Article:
In general, a mobile telecommunications device can include a microprocessor and logic for running software programs, such as smartphone applications. The telecommunications device can analyze and process the ECG and SCG data using a microprocessor and logic configured to control the microprocessor. The ECG and SCG data can also be uploaded to a remote server to perform the data analysis.

The cardiac performance monitoring system may control the smartphone so that it combines data and signals from other sensors built into the smartphone such as a GPS, gyroscope, and accelerometer. Further processing of this data provides additional information related to the user, such as speed, location, distance, steps, ECG, SCG, cadence, body position, fall detection and energy expenditure. The cardiac performance monitoring system may control the smartphone to take the raw signals from the sensors and so that derived information can be displayed and stored locally on the smartphone, as well as being transmitted to the web server over an internet connection. The web server may provide a web browser interface for real-time or retrospective display of the signals and information received from the smartphone, and also includes further analysis and reporting.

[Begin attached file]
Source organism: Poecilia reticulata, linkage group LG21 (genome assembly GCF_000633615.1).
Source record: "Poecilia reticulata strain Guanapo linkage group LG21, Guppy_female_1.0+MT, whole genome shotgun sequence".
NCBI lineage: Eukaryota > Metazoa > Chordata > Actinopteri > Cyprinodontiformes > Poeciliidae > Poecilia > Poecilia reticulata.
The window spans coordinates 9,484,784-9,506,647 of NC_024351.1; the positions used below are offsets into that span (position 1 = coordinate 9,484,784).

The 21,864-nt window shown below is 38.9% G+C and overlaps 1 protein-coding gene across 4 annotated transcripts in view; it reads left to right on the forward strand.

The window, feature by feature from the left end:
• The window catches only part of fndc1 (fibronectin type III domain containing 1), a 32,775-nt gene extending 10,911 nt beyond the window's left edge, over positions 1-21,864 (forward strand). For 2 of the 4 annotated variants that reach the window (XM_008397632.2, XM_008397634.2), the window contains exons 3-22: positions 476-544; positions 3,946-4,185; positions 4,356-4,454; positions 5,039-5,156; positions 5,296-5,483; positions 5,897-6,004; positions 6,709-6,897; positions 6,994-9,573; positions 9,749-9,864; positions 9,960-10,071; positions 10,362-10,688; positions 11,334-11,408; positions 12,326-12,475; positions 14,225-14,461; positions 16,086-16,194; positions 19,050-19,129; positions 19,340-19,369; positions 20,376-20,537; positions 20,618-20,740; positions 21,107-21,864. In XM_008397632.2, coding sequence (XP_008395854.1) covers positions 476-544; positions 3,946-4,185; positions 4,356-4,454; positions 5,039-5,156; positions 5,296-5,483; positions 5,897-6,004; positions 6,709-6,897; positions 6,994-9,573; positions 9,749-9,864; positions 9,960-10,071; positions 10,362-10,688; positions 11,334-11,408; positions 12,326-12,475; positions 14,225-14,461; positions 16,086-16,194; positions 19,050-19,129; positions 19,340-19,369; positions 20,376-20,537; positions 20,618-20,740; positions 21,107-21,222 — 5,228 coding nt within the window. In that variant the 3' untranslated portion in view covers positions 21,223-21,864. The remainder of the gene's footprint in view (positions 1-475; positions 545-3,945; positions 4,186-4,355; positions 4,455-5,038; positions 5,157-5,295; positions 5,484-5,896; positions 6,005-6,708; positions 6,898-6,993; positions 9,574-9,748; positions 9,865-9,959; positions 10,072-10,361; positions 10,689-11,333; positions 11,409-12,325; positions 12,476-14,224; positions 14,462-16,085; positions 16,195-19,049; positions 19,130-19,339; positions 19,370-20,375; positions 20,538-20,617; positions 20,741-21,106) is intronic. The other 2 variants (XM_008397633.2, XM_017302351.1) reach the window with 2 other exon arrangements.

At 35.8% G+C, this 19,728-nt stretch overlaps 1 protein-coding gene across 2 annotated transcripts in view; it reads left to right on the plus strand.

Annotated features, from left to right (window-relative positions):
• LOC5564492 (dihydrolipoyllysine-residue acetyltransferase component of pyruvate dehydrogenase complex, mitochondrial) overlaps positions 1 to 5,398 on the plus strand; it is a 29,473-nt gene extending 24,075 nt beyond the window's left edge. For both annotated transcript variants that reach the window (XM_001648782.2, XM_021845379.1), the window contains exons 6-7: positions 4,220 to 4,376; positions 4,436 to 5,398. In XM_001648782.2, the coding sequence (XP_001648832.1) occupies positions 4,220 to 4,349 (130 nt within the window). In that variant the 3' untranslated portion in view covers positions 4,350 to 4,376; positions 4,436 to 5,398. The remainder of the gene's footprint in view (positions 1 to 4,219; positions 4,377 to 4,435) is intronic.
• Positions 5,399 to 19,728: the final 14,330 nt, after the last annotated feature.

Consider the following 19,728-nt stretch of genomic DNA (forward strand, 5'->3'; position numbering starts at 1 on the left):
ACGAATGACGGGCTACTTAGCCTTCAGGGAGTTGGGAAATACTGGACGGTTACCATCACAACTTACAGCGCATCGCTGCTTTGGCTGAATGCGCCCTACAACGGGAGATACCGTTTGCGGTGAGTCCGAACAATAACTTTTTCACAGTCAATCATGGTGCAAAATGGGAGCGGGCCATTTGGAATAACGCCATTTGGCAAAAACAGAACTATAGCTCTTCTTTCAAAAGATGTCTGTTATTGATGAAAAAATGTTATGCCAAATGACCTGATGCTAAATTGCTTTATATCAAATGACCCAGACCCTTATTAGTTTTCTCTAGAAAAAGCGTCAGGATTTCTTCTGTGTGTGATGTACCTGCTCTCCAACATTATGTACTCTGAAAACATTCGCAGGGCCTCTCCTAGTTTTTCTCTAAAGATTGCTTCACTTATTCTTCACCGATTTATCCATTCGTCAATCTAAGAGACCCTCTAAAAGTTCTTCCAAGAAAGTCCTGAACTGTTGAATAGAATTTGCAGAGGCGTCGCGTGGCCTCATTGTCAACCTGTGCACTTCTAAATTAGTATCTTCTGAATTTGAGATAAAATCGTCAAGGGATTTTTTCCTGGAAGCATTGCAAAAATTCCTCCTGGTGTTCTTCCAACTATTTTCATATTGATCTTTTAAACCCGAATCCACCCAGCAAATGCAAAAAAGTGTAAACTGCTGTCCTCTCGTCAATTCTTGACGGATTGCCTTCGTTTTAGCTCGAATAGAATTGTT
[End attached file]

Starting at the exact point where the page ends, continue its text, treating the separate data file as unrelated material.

ECG Component

An ECG component can be included as part of a cardiac performance monitoring system, and may include an electrode assembly configured to sense heart-related signals upon contact with a user's skin, and to convert the sensed heart-related signals to ECG electrical signals. A converter assembly, integrated with, and electrically connected to the electrode assembly, may be configured to receive the ECG electrical signals generated by the sensor and output ECG sound signals through an audio transmitter to a microphone in a computing device within range of the audio transmitter. The converter assembly is further configured to output the ECG signals as an ultrasonic FM sound signal.

In one embodiment, a smartphone protective case, usable as an ECG electrode module or component, is provided as part of the cardiac performance monitoring system. An electrode assembly, configured to sense heart-related voltage signals upon contact with a user's skin, and to convert the sensed heart-related signals to an ECG differential electric signal, is provided. A converter assembly, integrated with, and electrically connected to the electrode assembly, is configured to convert the electric ECG signal generated by the electrode assembly to an ultrasonic frequency modulated ECG sound signal having a carrier frequency in the range of from about 17 kHz to about 40 kHz (e.g., about 17 kHz to about 24 kHz), and further configured to output the ultrasonic frequency modulated sound signal through an audio transmitter at a signal strength capable of being received by a smartphone positioned within the smartphone protective case.